What are non-fungible tokens (NFTs) - and why are they selling for millions?
The latest digital craze sees Jack Dorsey’s first tweet sell for $2.9m
Twitter’s first ever tweet posted by co-founder Jack Dorsey has been sold as a non-fungible token (NFT) for the equivalent of $2.9m (£2.1m). Auctioned off for charity, the tweet published on 21 March 2006 simply reads: “Just setting up my twttr.”
After purchasing the Twitter post using the ether cryptocurrency, Malaysia-based businessman Sina Estavi said “this is not just a tweet!” and compared it to the Mona Lisa. “I think years later people will realize the true value of this tweet, like the Mona Lisa painting,” he said in his own Twitter post.
The tweet was auctioned as an NFT on Valuables by Cent, a recently launched tweets marketplace. However, the post will “remain publicly available even after it is sold”, says Yahoo! Finance - a fact that has left many confused commentators asking exactly what the winning buyer will be getting for their cash.
What is an NFT?
Summing up the widespread mood, The Verge’s Mitchell Clark writes: “You might be wondering: what is an NFT, anyhow?”
“After literal hours of reading, I think I know,” he continues. “I also think I’m going to cry.”
NFTs “can really be anything digital - such as drawings, music, your brain downloaded and turned into an AI. But a lot of the current excitement is around using the tech to sell digital art.”
To put that another way, NFTs are “digital certificates that authenticate a claim of ownership to an asset, and allow it to be transferred or sold”, writes media and politics researcher Luke Heemsbergen, of Australia’s Deakin University, on The Conversation.
So the buyer of the Dorsey tweet will get the metadata of the original post and a digital certificate signed and verified by the Missouri-born tech tycoon.
NFT certificates are secured with blockchain technology similar to that which underpins bitcoin and other cryptocurrencies.
But the newcomer to the digital assets market also offers a “cultural answer to creating technical scarcity on the internet”, Heemsbergen adds. NFTs are “making inroads into the realms of high art, rock music and even new mass-markets of virtual NBA trading cards. In the process, they are also making certain people rich.”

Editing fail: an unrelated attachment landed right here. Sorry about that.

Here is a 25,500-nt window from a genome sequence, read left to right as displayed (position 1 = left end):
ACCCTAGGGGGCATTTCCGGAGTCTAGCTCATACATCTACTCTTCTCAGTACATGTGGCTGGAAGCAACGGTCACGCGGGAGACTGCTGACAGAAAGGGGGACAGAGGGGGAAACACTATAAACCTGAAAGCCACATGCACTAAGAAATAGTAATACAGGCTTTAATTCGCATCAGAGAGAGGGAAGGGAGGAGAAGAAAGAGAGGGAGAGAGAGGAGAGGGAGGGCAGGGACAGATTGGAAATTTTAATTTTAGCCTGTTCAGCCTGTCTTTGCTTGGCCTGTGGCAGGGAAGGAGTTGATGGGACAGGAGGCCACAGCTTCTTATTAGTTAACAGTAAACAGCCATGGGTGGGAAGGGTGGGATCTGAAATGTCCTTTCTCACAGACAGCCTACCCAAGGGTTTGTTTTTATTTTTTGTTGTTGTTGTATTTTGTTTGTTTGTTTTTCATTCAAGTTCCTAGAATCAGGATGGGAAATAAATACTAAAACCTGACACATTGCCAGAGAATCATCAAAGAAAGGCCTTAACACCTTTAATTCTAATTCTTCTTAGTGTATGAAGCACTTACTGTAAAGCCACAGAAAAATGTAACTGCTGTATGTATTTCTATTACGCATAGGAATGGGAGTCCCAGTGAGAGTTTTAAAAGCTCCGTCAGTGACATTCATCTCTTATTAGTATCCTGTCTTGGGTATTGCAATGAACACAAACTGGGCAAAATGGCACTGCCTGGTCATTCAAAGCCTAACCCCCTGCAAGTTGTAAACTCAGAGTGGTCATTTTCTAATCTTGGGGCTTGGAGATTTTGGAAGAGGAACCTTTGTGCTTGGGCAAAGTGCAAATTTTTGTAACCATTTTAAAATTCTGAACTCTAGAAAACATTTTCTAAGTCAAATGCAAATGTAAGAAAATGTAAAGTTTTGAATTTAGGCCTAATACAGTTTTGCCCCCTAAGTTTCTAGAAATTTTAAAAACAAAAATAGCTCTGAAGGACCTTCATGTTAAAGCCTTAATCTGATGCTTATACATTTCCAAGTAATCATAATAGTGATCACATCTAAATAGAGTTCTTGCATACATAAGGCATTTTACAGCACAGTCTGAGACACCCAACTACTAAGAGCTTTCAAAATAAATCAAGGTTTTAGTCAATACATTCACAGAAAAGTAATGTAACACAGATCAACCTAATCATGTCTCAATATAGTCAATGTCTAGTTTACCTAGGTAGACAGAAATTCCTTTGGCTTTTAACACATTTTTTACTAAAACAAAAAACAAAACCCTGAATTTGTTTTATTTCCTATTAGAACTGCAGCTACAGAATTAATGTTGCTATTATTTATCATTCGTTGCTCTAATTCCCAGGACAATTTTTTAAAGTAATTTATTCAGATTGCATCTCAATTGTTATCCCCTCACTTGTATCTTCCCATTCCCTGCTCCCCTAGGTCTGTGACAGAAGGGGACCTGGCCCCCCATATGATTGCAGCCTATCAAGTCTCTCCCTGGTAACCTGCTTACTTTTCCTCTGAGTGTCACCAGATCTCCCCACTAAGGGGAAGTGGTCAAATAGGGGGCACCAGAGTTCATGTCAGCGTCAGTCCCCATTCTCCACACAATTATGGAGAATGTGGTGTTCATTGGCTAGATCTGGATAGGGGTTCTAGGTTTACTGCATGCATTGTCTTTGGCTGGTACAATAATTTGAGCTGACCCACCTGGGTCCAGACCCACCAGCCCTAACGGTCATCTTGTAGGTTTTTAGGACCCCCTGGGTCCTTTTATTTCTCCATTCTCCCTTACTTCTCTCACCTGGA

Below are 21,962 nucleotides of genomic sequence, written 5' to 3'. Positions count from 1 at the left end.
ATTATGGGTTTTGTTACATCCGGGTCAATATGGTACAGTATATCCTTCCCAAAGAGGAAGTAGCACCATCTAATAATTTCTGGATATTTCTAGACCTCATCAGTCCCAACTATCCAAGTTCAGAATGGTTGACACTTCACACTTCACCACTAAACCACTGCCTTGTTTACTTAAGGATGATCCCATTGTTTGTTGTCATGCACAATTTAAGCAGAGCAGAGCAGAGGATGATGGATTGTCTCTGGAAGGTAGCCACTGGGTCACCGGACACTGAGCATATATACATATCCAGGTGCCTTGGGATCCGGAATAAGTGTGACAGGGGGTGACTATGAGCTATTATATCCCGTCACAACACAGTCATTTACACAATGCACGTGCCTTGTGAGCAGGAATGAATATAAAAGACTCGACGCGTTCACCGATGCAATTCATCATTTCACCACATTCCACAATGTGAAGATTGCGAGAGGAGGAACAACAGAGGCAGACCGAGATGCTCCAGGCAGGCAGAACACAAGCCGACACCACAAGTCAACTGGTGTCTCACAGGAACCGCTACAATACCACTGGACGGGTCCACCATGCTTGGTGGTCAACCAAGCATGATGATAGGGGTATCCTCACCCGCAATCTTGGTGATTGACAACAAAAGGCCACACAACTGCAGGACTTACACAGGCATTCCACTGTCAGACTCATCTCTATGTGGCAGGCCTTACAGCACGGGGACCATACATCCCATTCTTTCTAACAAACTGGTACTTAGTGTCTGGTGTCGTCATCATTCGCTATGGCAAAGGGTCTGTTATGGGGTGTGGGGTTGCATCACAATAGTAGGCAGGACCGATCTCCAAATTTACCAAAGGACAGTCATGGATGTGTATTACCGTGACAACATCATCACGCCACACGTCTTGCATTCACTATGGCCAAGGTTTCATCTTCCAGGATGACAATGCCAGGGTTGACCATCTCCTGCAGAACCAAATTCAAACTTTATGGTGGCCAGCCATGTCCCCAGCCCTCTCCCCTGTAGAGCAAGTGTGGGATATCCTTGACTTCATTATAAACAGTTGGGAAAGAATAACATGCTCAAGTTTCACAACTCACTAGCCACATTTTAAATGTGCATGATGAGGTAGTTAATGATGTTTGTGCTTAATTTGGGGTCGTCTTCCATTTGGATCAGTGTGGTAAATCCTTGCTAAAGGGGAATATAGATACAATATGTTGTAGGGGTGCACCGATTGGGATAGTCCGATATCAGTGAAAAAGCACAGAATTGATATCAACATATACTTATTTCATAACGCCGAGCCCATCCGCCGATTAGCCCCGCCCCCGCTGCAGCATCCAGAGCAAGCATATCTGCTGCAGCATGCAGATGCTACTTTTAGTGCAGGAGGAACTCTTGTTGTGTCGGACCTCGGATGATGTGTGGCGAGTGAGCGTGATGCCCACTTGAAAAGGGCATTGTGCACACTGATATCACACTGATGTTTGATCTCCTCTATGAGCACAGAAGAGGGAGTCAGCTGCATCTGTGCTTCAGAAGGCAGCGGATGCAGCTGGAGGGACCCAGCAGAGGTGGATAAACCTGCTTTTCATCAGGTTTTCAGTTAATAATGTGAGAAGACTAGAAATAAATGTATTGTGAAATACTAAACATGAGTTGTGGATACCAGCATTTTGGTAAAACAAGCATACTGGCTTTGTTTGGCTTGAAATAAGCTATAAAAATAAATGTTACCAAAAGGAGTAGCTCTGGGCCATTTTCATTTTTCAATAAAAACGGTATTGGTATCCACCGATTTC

Those people include Twitter’s founders, who in a post on the platform say that the purchase of digital content such as a tweet “can be a financial investment”.
It can also “hold sentimental value”, the post says. “Like an autograph on a baseball card, the NFT itself is the creator’s autograph on the content, making it scarce, unique, and valuable.”
New star in the digital space
The NFTs craze has been buoyed by recent high-profile sales of various works of digital art. In February, Christie’s became the first major auction house to sell a standalone NFT artwork.
And Canadian musician and visual artist Grimes - the life partner of Elon Musk - made almost $6m (£4.3m) in just 20 minutes at an auction sale of art that “doesn’t exist”, the Daily Star reports. The highest-selling piece, a video set to music called Death of the Old, sold for nearly $389,000 (£278,000).
Meanwhile, Kings of Leon’s eighth record, When You See Yourself, made history by becoming the first major rock album to be released in the form of an NFT, along with a collection made up of three tokens.
“It comprises 25 unique pieces including a limited-edition Golden Eye vinyl, as well as the chance to win one of six Golden Ticket live experiences for the band’s upcoming tour”, says MusicTech. “The unique blockchain assets could be ushering in a revolution in fan to artist relationships.”
‘Bubble waiting to pop’
This new crypto-trend is undoubtedly the “hottest topic in the digital space right now”, says specialist news site Designboom.
But the craze is a “bubble waiting to pop”, argues James Surowiecki on Medium’s Marker. The real winners of the trend “may not be the people speculating in NFTs, but the companies and technologies enabling them to speculate”, he writes.
That prediction is echoed in The Telegraph, which reports that “critics are warning of a dangerous bubble as celebrities and speculators make millions on a type of art that doesn’t actually exist”.
David Knowles director of London-based art advisory firm Artelier, said: “I think it’s probably a bit of a gimmick. If a client came to us and said we’re thinking about this, I would probably steer them in a different direction, towards something more tangible.”
Zavier Ellis, director of London gallery Charlie Smith, added: “I wonder if this is some form of pyramid selling where ultimately somebody will be burnt.”